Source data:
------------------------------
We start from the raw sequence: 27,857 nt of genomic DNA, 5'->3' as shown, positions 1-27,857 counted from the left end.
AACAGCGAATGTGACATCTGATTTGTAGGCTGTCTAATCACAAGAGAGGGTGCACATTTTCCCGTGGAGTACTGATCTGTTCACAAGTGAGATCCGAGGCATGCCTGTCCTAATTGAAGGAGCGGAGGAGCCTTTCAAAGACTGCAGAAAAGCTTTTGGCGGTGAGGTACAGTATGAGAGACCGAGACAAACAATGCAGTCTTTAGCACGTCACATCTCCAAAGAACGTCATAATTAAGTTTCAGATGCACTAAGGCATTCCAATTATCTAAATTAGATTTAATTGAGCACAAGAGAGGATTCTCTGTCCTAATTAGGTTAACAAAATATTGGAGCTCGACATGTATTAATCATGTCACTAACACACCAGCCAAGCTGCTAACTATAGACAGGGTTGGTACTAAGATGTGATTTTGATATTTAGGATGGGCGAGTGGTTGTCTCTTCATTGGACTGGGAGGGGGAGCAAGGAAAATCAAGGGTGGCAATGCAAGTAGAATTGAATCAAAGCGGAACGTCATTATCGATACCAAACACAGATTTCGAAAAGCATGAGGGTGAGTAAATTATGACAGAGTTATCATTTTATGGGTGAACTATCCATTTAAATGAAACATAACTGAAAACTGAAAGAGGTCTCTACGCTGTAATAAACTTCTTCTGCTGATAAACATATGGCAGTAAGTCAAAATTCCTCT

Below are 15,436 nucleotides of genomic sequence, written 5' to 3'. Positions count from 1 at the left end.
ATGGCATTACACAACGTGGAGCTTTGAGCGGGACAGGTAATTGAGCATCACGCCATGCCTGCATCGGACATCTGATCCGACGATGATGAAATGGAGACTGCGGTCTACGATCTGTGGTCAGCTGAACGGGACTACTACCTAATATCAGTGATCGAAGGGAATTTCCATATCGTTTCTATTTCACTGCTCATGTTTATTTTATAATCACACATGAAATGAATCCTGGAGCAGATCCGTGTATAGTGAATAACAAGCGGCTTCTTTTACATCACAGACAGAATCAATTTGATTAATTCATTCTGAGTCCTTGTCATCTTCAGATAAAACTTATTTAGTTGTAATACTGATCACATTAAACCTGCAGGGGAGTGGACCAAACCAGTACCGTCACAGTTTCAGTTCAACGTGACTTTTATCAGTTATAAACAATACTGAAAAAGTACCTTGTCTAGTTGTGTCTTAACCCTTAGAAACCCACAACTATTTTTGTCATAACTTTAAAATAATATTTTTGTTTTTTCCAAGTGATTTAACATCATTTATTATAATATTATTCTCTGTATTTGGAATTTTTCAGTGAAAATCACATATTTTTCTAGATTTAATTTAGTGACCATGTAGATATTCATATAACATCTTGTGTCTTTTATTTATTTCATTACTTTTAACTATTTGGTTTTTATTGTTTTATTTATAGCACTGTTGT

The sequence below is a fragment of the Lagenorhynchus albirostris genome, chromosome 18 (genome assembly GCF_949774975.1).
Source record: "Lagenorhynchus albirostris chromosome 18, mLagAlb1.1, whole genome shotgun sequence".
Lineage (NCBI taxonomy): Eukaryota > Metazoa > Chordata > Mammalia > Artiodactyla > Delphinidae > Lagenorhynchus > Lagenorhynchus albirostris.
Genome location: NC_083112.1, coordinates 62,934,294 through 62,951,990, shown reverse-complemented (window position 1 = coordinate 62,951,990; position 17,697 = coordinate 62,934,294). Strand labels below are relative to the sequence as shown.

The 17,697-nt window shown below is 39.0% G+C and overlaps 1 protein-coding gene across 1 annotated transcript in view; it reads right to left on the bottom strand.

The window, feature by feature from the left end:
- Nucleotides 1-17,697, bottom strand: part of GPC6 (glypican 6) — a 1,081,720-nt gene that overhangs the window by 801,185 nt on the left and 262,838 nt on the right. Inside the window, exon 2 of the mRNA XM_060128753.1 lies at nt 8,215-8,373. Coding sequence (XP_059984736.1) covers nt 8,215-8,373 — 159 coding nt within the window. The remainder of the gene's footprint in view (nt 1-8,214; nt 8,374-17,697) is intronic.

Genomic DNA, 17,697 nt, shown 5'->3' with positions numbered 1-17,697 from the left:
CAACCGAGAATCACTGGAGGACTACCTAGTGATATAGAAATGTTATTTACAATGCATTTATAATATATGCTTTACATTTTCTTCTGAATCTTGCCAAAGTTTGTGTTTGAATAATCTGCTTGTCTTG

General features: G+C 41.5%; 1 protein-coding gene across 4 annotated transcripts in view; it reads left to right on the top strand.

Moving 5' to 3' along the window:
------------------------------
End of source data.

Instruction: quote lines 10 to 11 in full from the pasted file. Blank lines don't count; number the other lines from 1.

The window, feature by feature from the left end:
- Nucleotides 1-17,697, bottom strand: part of GPC6 (glypican 6) — a 1,081,720-nt gene that overhangs the window by 801,185 nt on the left and 262,838 nt on the right. Inside the window, exon 2 of the mRNA XM_060128753.1 lies at nt 8,215-8,373. Coding sequence (XP_059984736.1) covers nt 8,215-8,373 — 159 coding nt within the window. The remainder of the gene's footprint in view (nt 1-8,214; nt 8,374-17,697) is intronic.